Small Town Explorer

Sanzhi, Taiwan: Taiwan’s Beautiful North Coast City District

Posted by on Jul 31, 2017 in Destinations, Guest Posts, Sanzhi, Small Town Explorer | 1 comment

Sanzhi, Taiwan

Sanzhi, Taiwan’s Beautiful North Coast City District, written by my friend and fellow travel blogger Joy Harmon, is the second small town expose in the series  Small Town Explorer.  The villages and towns we visit in our travels are often the hidden gems of a country or region. Readers will be introduced to small centers around the globe, featuring their uniqueness, their history, what to see and do, and where to stay and where to dine. Come along as Joy introduces us to the charms of Sanzhi, Taiwan.

If you missed the first post in the Small Town Explore series you can find it here.

Get on the bus! Come on! Get off the Metro here. This is Danshui the last Metro stop on the north end of this island country. Turn right out the gate, run, run down to the bus line and get on next bus going along the north coast route.  Just in time! Now you can relax and enjoy the scenery. As you leave Danshui and head northeast along the coast, entering the Sanzhi district, the landscape becomes gradually more rugged. The town itself is some miles away, but you’ll know you’re in the Sanzhi district when you can see the ocean.

At first, everything looks abandoned, There’s an old American country western bar that just didn’t make the grade on the right, but it’s funny to see that cowboy sign in Taiwan. And just past there is my favorite, a chicken restaurant that has the ducks in the side yard. I’ve never seen a live chicken there!

We’re getting closer to the ocean, it’s just around this last turn and down hill. Why is the traffic so slow? It looks like there is nothing much here. It’s a weekend or a holiday and cars are lined up at least a quarter mile from the first seaside restaurant. What’s so special about this place? It is the first restaurant on the beach side of the highway, Sugar Villa. It’s Italian food and it’s good, but that’s not it. It is the special ambiance. Let’s get off and see! The restaurant, itself spreads out along the beach side with wide glass doors and windows facing the shore. The deck extends out over the sand on both sides and every table, both inside and out has a full view of the sea. There is a nice beach with a launch for the jet skis for rent. So, you can play hard and eat much. Or you can just sit back and enjoy watching the water sports. To top it off, the service is always prompt and friendly.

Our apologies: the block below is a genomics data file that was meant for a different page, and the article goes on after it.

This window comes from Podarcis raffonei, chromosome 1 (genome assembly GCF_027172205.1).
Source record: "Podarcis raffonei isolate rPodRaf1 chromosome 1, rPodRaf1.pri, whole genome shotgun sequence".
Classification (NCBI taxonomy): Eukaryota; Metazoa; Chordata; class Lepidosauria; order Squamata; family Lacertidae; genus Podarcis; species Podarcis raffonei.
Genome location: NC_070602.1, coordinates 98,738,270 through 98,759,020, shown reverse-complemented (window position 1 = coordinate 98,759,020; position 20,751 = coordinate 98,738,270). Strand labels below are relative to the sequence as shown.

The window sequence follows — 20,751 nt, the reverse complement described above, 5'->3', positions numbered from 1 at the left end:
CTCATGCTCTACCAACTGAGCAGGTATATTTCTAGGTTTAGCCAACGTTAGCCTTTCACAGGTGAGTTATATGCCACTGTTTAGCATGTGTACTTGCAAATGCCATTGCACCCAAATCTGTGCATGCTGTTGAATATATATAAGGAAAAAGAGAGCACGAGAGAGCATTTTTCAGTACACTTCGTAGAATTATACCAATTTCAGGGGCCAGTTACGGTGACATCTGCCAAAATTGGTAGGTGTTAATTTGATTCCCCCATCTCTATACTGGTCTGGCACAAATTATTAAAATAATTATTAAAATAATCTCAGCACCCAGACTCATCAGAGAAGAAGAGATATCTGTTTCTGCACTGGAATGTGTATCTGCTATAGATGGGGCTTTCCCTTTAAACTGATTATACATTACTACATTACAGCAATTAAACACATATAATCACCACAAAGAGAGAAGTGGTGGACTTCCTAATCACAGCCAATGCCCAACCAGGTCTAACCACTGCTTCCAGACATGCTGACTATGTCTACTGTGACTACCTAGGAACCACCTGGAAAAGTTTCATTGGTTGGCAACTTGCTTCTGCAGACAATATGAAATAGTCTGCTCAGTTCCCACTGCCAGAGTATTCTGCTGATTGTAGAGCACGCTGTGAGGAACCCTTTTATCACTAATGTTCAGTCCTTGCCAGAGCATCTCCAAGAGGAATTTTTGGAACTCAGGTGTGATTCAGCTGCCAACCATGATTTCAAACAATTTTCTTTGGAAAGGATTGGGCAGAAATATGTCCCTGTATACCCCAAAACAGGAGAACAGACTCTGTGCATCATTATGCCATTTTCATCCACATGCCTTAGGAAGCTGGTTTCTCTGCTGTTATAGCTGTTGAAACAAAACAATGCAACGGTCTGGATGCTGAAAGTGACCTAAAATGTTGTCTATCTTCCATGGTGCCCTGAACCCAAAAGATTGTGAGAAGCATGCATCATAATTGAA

Taiwan dating tip: This spot is a popular getaway for Taipei residents on weekend afternoons. But it’s equally popular in the evening. One evening when I was here with a Taiwanese friend, we watched while a small group of young guys set up candles on the beach.

Sanzhi, Taiwan

A romantic evening near Qianshuiwan Beach Park

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Bourtange: Small Town in a Fortress

Posted by on Jul 25, 2017 in Bourtange, Small Town Explorer | 2 comments

Bourtange

Bourtange: Small Town in a Fortress, written by my friend and fellow travel blogger Rachel, is the first small town expose in the series  Small Town Explorer.  The villages and towns we visit in our travels are often the hidden gems of a country or region. Readers will be introduced to small centers around the globe, featuring their uniqueness, their history, what to see and do, and where to stay and where to dine.

On her blog, Rachel’s Ruminations, Rachel Heller writes about independent travel, sometimes solo, sometimes not, with an emphasis on historical and cultural sights/sites. She is a former American who has lived in the Netherlands for the last 20 years.

Imagine a cobblestone plaza. Trees around its edge throw dappled shadows. Nine streets radiate from the plaza, but you see no cars, only an occasional bicycle. Small houses – some red-brick, some white-painted brick – face the plaza, simply designed with little embellishment. The wind rustles the trees from time to time, and you hear children shouting, footsteps on the cobbles, low conversation.

You sit on a chair on the edge of the plaza, a café table in front of you, sipping a drink. A beer? A coffee? A soft drink? Your choice. You take it all in, relaxed.

This plaza is called Marktplein, and it sits at the exact center of the small village of Bourtange, population just under 500.

But Bourtange is more than just a village. It’s a fortress, and it’s a museum.

Bourtange

Bourtange from the fortress wall

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